Pakistan’s geography made it possible for those who dominated politics to trade it off with foreign flows of capital. In taking that route they made the country a slave of those who had the money to give. There were growth spurts in the 1960s under General Ayub Khan, in the 1980s under General Ziaul Haq and in the early 2000s under General Pervez Musharraf. The high rates of growth became possible since easy money became available from the United States in return for supporting the latter’s strategic interests in the area in which Pakistan occupied an important place. The fact that this always happened under military rule is easy to explain. Army rulers could turn Pakistan around without worrying about peoples’ reaction.

This dependence on cheap foreign capital for promoting development did not always work and inevitably resulted in academics asking an important question: Does aid matter? The answer was that most of the time aid-induced development benefitted the rich and the “extractive institutions” rather than the poor. This was certainly the case in Pakistan. In the 1980s and the 1990s, a consensus developed that countries remained poor because of poor economic policies. This emphasis on policies led to the development of a framework that came to be called the ‘Washington Consensus’. It encouraged the developing world to pull the state back from managing the economy and to open domestic markets to both domestic and foreign players. Once, again Pakistan was at the forefront of allowing this idea to shape thinking on development. It was the Musharraf government under the influence of a banker who had worked in a foreign institution all his life that jumped on the ‘Consensus’ bandwagon with predictable results — a high rate of economic growth, increase in income inequality, domination of a few over the institutions of governance.

The situation did not change with the change of regime when the military was replaced by an elected civilian administration. Under the watch of the people’s elected representatives the economy slumped, the incidence of poverty increased, consumption by the rich grew but that by the poor declined, foreign aid declined and pressure on foreign reserves increased. There were negative developments on the political and social fronts as well. Karachi exploded with ethnic violence, the incidence of urban crime increased, while the quality of governance deteriorated. The country appears to be heading for a disaster. With these developments, Pakistan is sometimes called the world’s most dangerous place; sometimes a fragile state; and sometimes it is seen as a failing state. Why did this happen as the country was moving towards the establishment of a democratic system of governance? There was the belief that a democratic system was better at inclusive economic development by which economists mean the pattern of economic growth that provides for the poor and the disadvantaged. Why was that not happening in Pakistan?

Enter Messrs Robinson and Acemoglu to provide an explanation that is relevant not only for Pakistan but for dozens of similarly placed countries. They argue that there is a strong correlation between politics and economics. Causality can run in both directions. In open and democratic systems most changes occur following elections but elections don’t necessarily produce the institutions that provide for inclusive economic development. In the cultures dominated by narrow elites elections strengthen their position. The result is that instead of producing “inclusive” institutions, they develop “extractive” institutions. The latter type of institutions extract from the economy as well as society, for the benefit of the elites. The poor and the less privileged are left out in the cold. This is precisely what has happened in Pakistan in recent years. The making of policy is dominated by those who are committed to serving their own interests, not caring for the society at large. Such an institutional structure can be self-perpetuating and will ultimately lead to social, political and economic chaos. This is how nations fail. We seem to be moving towards that situation.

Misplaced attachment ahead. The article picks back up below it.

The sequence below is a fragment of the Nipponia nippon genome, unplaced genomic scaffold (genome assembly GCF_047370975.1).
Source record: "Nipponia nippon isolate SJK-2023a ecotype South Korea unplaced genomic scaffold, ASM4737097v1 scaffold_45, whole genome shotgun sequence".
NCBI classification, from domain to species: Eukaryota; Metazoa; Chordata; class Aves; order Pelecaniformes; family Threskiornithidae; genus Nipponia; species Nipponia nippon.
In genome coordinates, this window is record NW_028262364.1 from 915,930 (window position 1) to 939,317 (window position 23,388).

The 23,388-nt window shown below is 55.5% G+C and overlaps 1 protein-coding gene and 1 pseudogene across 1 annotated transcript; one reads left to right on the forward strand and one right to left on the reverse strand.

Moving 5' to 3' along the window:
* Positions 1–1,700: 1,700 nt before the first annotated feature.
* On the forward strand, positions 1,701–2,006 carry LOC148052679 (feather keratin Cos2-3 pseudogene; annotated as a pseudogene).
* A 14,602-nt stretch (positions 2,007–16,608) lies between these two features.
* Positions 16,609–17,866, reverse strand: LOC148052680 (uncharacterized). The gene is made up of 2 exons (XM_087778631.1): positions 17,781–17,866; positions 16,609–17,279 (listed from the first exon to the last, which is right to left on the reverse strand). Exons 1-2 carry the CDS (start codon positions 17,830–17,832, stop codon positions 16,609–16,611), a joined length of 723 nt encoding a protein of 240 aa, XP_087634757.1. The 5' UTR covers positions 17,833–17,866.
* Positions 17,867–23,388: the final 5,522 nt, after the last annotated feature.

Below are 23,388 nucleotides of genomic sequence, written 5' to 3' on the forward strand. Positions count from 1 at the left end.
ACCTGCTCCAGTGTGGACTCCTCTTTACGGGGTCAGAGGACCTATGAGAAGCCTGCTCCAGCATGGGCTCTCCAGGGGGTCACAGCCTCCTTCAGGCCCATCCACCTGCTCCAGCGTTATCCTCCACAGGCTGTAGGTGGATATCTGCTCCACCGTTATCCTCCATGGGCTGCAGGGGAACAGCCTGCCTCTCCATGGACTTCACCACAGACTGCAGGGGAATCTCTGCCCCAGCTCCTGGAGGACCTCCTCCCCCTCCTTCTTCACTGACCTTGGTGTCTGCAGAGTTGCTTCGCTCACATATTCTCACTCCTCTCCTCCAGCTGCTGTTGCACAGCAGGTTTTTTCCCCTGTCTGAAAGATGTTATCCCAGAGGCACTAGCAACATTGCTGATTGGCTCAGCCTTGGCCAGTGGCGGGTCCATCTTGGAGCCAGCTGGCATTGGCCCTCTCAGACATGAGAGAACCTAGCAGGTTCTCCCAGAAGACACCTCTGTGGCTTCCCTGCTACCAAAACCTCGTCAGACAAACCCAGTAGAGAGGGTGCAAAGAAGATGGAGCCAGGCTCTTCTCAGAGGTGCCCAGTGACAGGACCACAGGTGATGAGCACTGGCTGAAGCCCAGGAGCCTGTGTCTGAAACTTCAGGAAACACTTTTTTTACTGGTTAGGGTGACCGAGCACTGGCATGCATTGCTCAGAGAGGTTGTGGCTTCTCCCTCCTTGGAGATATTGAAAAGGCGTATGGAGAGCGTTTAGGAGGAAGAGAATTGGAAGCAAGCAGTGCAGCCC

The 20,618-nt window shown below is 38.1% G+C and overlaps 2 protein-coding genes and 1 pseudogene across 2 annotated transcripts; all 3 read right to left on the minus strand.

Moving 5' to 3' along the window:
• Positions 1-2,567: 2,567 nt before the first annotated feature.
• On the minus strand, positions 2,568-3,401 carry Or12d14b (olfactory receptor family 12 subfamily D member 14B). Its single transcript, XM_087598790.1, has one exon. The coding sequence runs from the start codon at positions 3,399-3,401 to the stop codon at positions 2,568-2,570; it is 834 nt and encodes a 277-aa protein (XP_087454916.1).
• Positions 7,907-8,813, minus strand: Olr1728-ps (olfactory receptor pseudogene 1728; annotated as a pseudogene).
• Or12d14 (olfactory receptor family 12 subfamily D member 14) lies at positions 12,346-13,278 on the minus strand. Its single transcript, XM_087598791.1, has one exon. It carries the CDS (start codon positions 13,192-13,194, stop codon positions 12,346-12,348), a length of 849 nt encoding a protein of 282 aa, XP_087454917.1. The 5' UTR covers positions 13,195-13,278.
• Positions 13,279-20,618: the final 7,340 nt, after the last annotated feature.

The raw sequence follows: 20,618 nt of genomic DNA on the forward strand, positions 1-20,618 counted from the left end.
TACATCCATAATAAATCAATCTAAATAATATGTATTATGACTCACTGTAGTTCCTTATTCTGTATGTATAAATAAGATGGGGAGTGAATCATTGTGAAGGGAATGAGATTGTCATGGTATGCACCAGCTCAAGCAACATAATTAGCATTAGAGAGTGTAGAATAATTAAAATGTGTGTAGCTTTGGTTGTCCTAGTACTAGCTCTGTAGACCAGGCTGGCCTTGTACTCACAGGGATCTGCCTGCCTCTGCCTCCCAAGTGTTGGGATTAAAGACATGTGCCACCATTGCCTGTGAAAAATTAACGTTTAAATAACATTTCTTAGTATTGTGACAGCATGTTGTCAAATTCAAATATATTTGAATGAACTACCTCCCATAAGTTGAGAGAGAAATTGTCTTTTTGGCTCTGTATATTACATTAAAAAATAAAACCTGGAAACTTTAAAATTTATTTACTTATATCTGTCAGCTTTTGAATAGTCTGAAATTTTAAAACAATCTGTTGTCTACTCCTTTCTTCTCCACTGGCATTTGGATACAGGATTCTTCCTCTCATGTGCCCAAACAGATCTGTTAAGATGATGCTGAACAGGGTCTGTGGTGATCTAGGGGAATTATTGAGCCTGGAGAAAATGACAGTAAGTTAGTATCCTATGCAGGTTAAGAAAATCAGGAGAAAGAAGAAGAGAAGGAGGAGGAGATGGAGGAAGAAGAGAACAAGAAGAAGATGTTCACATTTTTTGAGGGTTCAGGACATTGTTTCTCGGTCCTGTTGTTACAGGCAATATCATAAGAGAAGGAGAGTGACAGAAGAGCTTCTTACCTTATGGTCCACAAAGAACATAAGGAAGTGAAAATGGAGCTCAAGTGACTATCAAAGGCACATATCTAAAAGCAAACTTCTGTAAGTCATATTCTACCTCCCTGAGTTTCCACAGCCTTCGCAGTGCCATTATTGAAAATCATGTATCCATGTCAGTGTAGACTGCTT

Source: How Nations Fail?
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Post Reclaiming lost ground

Reclaiming lost ground


By Shahid Javed Burki
Published: April 24, 2012


It is fair to suggest that ever since Pakistan began life as an independent state, it has never developed a sound growth strategy to deliver a high rate of GDP increase that would be sustainable. It followed the simple production function approach put forward be the early thinkers in the field of development economics. According to it, all that was needed for economic growth was to combine capital with labour. Have enough of both and the result would be a respectable increase in national income. Pakistan had plenty of labour but not enough capital. For the latter, it cultivated friends abroad that were prepared to give it the needed funds as long as their interests in the area around Pakistan were kept in mind. First the US, then China, and still later, Saudi Arabia provided the required finance. Consequently, the economy did well when large doses of external finance were available. It performed poorly when the friends tuned away, not happy with what Islamabad was prepared to do in return for the favours it received. The economy has hit a rough patch at this time, partly because foreign friends are not satisfied with what they are receiving in return.